This year, Cirque du Soleil debuts a new show in Montreal — Kurios: Cabinet of curiosities. It promises to yet again transport audiences with the dazzling spectacle that made Cirque du Soleil a world phenomenon, this time set against the backdrop of an unbridled, industrialized 19th century. But all the shows are timeless, and any of the 31 productions that came before Kurios could, and still do, elicit the same jaw-drop response. Read on for an abridged history of one of Canada’s greatest arts exports.
For the festivities surrounding the 450th anniversary of French explorer Jacques Cartier’s arrival in Canada, the Quebec government hires Guy Laliberté and Gilles Ste-Croix’s troupe of street performers. They create the Le Grand Tour du Cirque du Soleil, and take the show to 11 towns and cities across the province.
Cirque du Soleil departs Quebec for the first time, playing in Ottawa, Toronto and Niagara Falls.
The company pushes across Canada. Their show, now dubbed La Magie Continue, plays in eight western cities, including Vancouver, where they are featured at the International Children’s Festival and Expo ’86.
Its first foray outside Canada, Cirque travels to Los Angeles, San Diego and Santa Monica. The California crowds are thrilled by We Reinvent the Circus, and overwhelmingly positive media coverage makes the Canadian artists an instant sensation.
Having toured Canada and the United States, We Reinvent the Circus goes to London, England, and Paris, France. Meanwhile, as Nouvelle Expérience is unveiled in Montreal, spectators pack the brand-new 2,500-seat big top, or grand chapiteau.
While Nouvelle Expérience begins a year-long stint in a big top behind Las Vegas’ Mirage Hotel, Fascination, a collection of favourite performances from other shows, plays in Tokyo, Japan. Saltimbanco, a celebratory take on bustling urban life, premiers in Montreal.
After Caesar’s Palace turns down the offer of its own permanent Cirque du Soleil production (on account of the shows being too far-fetched and different from the usual Las Vegas fare), the first official resident production, Mystère, moves into a specially made theatre in the new Treasure Island Hotel.
For the company’s 10th anniversary, Alegria (Spanish for “joy”) opens in Montreal. The show, a loosely baroque-and-Gothic-styled fusion, goes on to play in 250 cities, in front of more than 14 million spectators, retiring in December 2013.
A special show is created for the heads of state gathered for the G7 Summit in Halifax. Having never performed in the region, the company requests that the big top be opened to the public for four or five extra presentations after the G7 performance.
Cirque du Soleil opens its international headquarters in the Saint-Michel district of Montreal. From this point on all shows are designed and produced in this “creative laboratory.”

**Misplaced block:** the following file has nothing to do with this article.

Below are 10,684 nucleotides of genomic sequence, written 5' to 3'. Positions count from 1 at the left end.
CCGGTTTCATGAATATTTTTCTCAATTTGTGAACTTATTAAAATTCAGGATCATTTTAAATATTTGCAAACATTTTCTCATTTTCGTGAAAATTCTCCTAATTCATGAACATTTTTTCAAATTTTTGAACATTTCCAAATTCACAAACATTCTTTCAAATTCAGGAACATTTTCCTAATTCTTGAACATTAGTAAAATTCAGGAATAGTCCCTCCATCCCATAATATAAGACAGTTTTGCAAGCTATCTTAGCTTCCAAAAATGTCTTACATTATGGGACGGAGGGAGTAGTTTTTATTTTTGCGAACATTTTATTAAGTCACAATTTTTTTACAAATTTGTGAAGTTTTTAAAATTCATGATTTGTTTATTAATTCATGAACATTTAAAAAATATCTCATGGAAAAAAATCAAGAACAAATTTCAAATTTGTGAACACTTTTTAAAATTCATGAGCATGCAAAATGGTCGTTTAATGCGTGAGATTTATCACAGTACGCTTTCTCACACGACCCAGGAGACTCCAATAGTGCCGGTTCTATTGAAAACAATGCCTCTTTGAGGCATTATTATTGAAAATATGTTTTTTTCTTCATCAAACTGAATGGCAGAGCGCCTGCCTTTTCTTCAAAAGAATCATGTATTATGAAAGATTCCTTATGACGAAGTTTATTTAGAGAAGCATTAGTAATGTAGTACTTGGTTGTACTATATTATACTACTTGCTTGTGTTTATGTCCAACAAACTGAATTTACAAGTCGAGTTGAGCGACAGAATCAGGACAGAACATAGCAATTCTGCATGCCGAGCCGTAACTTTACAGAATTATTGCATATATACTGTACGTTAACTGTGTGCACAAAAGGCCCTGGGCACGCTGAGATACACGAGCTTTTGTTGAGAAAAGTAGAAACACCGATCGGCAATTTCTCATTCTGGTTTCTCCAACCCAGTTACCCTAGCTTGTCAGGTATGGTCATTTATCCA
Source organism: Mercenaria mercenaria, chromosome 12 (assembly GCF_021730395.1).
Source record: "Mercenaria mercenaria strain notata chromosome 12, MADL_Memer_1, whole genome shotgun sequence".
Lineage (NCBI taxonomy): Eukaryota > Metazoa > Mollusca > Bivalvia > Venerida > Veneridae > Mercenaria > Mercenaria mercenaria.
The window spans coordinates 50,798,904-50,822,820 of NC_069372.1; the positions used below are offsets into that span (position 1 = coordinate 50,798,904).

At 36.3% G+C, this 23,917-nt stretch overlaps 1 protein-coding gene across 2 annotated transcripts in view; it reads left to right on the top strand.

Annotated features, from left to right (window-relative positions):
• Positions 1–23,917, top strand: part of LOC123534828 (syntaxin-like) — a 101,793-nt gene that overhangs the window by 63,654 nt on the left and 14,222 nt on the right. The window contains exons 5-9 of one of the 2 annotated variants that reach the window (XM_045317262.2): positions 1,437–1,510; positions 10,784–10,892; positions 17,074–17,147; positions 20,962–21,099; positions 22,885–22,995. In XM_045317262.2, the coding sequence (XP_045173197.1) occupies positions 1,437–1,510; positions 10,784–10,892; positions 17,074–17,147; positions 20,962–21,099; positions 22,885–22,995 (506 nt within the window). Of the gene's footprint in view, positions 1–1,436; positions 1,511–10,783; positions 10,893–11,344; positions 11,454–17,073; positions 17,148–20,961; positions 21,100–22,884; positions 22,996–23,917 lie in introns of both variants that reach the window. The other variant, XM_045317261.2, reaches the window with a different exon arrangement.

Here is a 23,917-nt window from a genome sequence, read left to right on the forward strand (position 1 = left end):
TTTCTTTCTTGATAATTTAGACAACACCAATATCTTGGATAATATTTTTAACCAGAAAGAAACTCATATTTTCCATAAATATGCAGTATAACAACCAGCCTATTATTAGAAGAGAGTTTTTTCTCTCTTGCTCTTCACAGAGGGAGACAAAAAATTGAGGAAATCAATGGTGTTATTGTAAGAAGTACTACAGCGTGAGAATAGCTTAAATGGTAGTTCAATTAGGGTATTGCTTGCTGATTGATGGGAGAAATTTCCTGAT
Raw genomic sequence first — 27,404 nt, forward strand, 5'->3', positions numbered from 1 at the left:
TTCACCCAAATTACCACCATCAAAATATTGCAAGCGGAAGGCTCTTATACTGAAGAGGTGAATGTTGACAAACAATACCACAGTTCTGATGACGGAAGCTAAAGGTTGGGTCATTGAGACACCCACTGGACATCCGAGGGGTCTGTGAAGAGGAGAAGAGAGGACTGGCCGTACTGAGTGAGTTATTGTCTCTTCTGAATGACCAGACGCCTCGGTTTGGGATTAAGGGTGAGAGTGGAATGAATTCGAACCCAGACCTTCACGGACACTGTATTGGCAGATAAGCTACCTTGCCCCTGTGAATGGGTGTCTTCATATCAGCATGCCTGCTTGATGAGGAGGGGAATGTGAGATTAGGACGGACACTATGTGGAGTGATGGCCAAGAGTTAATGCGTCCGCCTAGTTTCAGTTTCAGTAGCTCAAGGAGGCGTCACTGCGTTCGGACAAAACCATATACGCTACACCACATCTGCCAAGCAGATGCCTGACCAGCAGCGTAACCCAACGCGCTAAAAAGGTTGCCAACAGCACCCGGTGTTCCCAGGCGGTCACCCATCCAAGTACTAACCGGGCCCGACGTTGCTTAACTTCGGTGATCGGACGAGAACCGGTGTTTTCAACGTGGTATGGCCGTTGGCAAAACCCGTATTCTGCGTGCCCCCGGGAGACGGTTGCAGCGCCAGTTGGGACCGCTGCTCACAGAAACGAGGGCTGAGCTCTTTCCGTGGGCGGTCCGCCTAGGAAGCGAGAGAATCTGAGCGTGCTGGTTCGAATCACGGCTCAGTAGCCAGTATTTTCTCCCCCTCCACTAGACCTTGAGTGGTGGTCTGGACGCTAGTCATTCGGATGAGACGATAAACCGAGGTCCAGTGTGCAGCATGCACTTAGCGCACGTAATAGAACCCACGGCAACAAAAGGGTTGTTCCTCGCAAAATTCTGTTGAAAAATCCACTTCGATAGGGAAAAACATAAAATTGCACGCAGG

The second resident show, O, is installed in Las Vegas’ Bellagio hotel and casino. O also breaks new ground as the company’s first aquatic performance.
The popular film Cirque du Soleil: Journey of Man, an interpretation of the stages of human life from birth to maturity, premieres worldwide. This is the first time Cirque has been staged for the large-format IMAX screen.
In a bit of a naughty departure, resident production Zumanity opens at the New York-New York Hotel & Casino in Las Vegas. Touted as “The sensual side of Cirque du Soleil,” it’s an adults-only affair — part burlesque, part cabaret, but still replete with the usual enthralling design and acrobatics.
A book titled 20 Years Under the Sun, outlining Cirque du Soleil’s extraordinary trajectory, is published. That same year, the company sets a Guinness World Record by having 544 stilt-walkers perform in one place.
Guy Laliberté goes into space, using the opportunity to raise awareness of Earth’s water issues and becoming Canada’s first private space explorer. A two-hour live webcast of artistic, acrobatic performances — part of the Moving Stars and Earth for Water theme — is broadcast simultaneously from 14 cities on five continents, as well as from the International Space Station.
Totem begins its tour in Montreal. The show, which relies on a number of creation myths and traces humankind’s evolution from primordial beginnings to the desire to take flight, is the first show designed to adapt to both big tops and arenas. In the same year, Guy Laliberté receives a star on the Hollywood Walk of Fame.
On top of introducing the world to new touring show Amaluna, a mythical love story involving shipwrecks and goddesses, Cirque du Soleil launches a creative production service aimed at helping other artists and organizations who want to take advantage of Cirque’s vast creative experience. (For example, Madonna’s halftime Super Bowl performance used their artistic direction).
The company’s 30th anniversary and world-premiere of Kurios: Cabinet of curiosities.